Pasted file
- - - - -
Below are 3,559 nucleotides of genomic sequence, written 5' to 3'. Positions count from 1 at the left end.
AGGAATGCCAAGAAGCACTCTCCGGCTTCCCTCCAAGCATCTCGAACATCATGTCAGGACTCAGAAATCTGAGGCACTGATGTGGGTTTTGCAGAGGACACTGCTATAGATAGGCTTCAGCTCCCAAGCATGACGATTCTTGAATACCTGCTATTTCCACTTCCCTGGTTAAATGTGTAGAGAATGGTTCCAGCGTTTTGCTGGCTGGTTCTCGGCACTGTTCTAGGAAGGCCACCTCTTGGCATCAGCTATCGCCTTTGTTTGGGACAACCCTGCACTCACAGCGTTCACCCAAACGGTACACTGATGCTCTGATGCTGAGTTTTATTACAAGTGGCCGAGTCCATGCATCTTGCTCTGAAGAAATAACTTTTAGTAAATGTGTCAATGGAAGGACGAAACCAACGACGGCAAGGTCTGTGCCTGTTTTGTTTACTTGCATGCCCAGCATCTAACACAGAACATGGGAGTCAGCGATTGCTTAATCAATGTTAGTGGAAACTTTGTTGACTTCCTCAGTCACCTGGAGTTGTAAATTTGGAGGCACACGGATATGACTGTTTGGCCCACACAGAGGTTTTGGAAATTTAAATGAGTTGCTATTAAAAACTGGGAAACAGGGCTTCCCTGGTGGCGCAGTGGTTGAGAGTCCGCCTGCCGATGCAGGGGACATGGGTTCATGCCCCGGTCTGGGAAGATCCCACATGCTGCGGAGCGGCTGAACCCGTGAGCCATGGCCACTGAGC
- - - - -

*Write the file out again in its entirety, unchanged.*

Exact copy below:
Below are 3,559 nucleotides of genomic sequence, written 5' to 3'. Positions count from 1 at the left end.
AGGAATGCCAAGAAGCACTCTCCGGCTTCCCTCCAAGCATCTCGAACATCATGTCAGGACTCAGAAATCTGAGGCACTGATGTGGGTTTTGCAGAGGACACTGCTATAGATAGGCTTCAGCTCCCAAGCATGACGATTCTTGAATACCTGCTATTTCCACTTCCCTGGTTAAATGTGTAGAGAATGGTTCCAGCGTTTTGCTGGCTGGTTCTCGGCACTGTTCTAGGAAGGCCACCTCTTGGCATCAGCTATCGCCTTTGTTTGGGACAACCCTGCACTCACAGCGTTCACCCAAACGGTACACTGATGCTCTGATGCTGAGTTTTATTACAAGTGGCCGAGTCCATGCATCTTGCTCTGAAGAAATAACTTTTAGTAAATGTGTCAATGGAAGGACGAAACCAACGACGGCAAGGTCTGTGCCTGTTTTGTTTACTTGCATGCCCAGCATCTAACACAGAACATGGGAGTCAGCGATTGCTTAATCAATGTTAGTGGAAACTTTGTTGACTTCCTCAGTCACCTGGAGTTGTAAATTTGGAGGCACACGGATATGACTGTTTGGCCCACACAGAGGTTTTGGAAATTTAAATGAGTTGCTATTAAAAACTGGGAAACAGGGCTTCCCTGGTGGCGCAGTGGTTGAGAGTCCGCCTGCCGATGCAGGGGACATGGGTTCATGCCCCGGTCTGGGAAGATCCCACATGCTGCGGAGCGGCTGAACCCGTGAGCCATGGCCACTGAGC